// read-only properties firstName and lastName. Should the primary constructor
// parameter be a var, a val, or a plain parameter? Why?
class Person(name: String) {
private val fnln = name.split(' ')
val firstName = fnln(0)
val lastName = fnln(1)
}
// Should the primary constructor
// parameter be a var, a val, or a plain parameter? Why?
// => It should be a plain parameter as it's not used in any of the methods
//8. Make a class Car with read-only properties for manufacturer, model name,
//and model year, and a read-write property for the license plate. Supply four
//constructors. All require the manufacturer and model name. Optionally,
//model year and license plate can also be specified in the constructor. If not,
//the model year is set to -1 and the license plate to the empty string. Which
//constructor are you choosing as the primary constructor? Why?
class Car(val manufacturer: String, val modelName: String, val modelYear: Int, var licensePlate: String) {
def this(manufacturer: String, modelName: String, licensePlate: String) = {
this(manufacturer, modelName, -1, licensePlate)
}
def this(manufacturer: String, modelName: String, modelYear: Int) = {
this(manufacturer, modelName, modelYear, "")
}
def this(manufacturer: String, modelName: String) = {
this(manufacturer, modelName, -1, "")
}
override def toString = {
"[" + manufacturer + ", " + modelName + ", " + modelYear + ", '" + licensePlate + "']"
}
}
// Using default values for constructor parameters, this class can be simplified to the following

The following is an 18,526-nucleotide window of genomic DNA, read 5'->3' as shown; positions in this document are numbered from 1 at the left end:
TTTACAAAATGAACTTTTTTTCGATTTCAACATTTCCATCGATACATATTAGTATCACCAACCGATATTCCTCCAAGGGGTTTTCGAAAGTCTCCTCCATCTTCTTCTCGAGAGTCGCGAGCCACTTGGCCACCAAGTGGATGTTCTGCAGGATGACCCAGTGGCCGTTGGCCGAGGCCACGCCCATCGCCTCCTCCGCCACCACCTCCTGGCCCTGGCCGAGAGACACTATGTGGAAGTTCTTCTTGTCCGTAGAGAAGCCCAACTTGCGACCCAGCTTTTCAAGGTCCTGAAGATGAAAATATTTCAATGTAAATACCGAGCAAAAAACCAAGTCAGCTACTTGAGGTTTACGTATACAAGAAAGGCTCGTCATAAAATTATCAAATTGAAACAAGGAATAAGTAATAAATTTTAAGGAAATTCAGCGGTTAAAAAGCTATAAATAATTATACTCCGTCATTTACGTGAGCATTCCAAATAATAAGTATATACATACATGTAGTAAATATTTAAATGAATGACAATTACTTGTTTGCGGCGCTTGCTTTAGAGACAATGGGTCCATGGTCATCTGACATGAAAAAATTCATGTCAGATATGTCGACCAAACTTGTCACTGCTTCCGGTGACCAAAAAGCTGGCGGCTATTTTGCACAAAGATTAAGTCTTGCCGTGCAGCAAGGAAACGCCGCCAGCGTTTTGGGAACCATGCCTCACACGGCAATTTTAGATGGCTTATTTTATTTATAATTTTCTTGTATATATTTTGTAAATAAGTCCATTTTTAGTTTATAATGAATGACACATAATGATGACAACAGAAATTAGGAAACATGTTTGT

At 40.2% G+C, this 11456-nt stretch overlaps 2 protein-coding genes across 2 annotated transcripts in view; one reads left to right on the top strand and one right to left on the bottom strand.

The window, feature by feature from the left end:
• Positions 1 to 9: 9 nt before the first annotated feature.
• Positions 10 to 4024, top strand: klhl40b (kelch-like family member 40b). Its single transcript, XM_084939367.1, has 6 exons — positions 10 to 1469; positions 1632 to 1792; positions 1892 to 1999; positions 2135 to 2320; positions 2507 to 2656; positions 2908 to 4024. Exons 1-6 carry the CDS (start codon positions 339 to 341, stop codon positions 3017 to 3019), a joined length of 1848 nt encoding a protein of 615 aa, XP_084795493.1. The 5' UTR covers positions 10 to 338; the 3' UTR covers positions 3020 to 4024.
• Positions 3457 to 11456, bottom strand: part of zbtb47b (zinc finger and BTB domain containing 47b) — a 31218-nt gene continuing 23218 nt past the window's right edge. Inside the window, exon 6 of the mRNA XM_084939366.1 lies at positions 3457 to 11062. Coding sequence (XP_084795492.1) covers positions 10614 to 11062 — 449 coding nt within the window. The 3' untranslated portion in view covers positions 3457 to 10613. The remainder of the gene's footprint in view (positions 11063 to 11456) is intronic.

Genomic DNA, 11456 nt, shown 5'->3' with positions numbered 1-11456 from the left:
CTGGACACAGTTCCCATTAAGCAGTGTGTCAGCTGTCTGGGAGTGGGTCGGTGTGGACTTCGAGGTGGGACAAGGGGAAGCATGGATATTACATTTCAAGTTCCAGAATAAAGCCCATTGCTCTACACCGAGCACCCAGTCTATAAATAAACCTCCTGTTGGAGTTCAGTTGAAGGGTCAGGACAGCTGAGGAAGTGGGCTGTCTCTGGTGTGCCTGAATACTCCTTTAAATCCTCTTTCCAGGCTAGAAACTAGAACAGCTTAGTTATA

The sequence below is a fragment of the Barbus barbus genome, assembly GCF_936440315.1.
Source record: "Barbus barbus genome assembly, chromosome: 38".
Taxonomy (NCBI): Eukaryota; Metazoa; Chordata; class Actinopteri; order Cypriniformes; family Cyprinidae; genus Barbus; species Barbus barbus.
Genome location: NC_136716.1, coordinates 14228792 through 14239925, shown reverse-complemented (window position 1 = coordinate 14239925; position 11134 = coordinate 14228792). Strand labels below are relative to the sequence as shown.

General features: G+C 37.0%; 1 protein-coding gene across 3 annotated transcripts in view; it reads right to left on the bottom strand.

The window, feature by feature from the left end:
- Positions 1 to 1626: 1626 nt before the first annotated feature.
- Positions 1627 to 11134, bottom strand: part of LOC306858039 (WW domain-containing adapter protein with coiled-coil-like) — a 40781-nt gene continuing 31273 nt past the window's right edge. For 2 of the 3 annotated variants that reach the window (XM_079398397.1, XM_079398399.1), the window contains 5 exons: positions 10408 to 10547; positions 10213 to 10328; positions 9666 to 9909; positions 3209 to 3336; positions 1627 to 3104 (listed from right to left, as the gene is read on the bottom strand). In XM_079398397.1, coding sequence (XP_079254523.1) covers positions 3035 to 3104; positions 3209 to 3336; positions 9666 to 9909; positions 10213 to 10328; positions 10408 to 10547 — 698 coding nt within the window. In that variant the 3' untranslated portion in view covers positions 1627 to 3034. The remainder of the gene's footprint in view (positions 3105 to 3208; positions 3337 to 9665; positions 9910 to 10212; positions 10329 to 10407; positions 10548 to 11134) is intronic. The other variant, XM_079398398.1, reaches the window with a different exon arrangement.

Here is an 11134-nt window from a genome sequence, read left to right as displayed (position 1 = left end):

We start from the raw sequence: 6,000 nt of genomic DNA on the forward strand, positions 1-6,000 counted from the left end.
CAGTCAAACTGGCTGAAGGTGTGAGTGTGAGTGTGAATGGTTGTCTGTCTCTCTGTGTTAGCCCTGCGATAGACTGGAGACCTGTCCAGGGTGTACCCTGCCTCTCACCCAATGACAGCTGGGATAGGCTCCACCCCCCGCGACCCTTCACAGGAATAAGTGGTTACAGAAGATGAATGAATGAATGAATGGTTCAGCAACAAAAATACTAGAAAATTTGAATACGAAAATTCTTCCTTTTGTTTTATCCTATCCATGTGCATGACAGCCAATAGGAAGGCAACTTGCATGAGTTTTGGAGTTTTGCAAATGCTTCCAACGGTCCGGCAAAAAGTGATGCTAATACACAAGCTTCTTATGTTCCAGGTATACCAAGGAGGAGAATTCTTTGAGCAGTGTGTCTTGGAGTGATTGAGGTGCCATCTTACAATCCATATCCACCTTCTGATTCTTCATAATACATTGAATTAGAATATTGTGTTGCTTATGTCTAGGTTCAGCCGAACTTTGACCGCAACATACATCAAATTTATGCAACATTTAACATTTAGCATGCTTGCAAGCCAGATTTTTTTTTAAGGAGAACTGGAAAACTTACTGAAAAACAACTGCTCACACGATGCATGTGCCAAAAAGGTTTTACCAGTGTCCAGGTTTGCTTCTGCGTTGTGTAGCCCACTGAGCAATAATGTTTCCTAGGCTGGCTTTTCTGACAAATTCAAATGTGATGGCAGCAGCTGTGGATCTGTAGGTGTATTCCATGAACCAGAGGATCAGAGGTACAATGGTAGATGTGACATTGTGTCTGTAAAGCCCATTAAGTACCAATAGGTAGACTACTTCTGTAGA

class Car(val manufacturer: String, val modelName: String, val modelYear: Int = -1, var licensePlate: String = "") {
def this(manufacturer: String, modelName: String, licensePlate: String) = {
this(manufacturer, modelName, -1, licensePlate)
}
override def toString = {
"[" + manufacturer + ", " + modelName + ", " + modelYear + ", '" + licensePlate + "']"
}
}
// Which constructor are you choosing as the primary constructor? Why?
// => The constructor that takes all 4 values was chosen as the primary constructor. It's easy to define the other
// constructors that simply need to call the primary constructor with some default values
//9. Reimplement the class of the preceding exercise in Java, C#, or C++ (your
//choice). How much shorter is the Scala class?
public class JCar {
private String manufacturer;
private String modelName;
private int modelYear = -1;
private String licensePlate = "";
public JCar(String manufacturer, String modelName, int modelYear, String licensePlate) {
this.manufacturer = manufacturer;
this.modelName = modelName;
this.modelYear = modelYear;
this.licensePlate = licensePlate;
}
public JCar(String manufacturer, String modelName, int modelYear) {
this.manufacturer = manufacturer;
this.modelName = modelName;
this.modelYear = modelYear;
}
public JCar(String manufacturer, String modelName, String licensePlate) {
this.manufacturer = manufacturer;